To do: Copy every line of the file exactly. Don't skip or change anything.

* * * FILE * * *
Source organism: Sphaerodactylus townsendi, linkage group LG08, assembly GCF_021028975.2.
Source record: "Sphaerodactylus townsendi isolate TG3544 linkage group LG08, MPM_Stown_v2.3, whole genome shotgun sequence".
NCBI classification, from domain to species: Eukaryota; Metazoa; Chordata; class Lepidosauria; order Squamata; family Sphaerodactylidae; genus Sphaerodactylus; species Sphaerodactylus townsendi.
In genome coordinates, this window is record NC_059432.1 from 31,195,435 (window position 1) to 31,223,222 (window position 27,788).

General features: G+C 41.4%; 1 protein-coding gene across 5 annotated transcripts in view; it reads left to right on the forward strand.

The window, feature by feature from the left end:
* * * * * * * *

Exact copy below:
Source organism: Sphaerodactylus townsendi, linkage group LG08, assembly GCF_021028975.2.
Source record: "Sphaerodactylus townsendi isolate TG3544 linkage group LG08, MPM_Stown_v2.3, whole genome shotgun sequence".
NCBI classification, from domain to species: Eukaryota; Metazoa; Chordata; class Lepidosauria; order Squamata; family Sphaerodactylidae; genus Sphaerodactylus; species Sphaerodactylus townsendi.
In genome coordinates, this window is record NC_059432.1 from 31,195,435 (window position 1) to 31,223,222 (window position 27,788).

General features: G+C 41.4%; 1 protein-coding gene across 5 annotated transcripts in view; it reads left to right on the forward strand.

The window, feature by feature from the left end: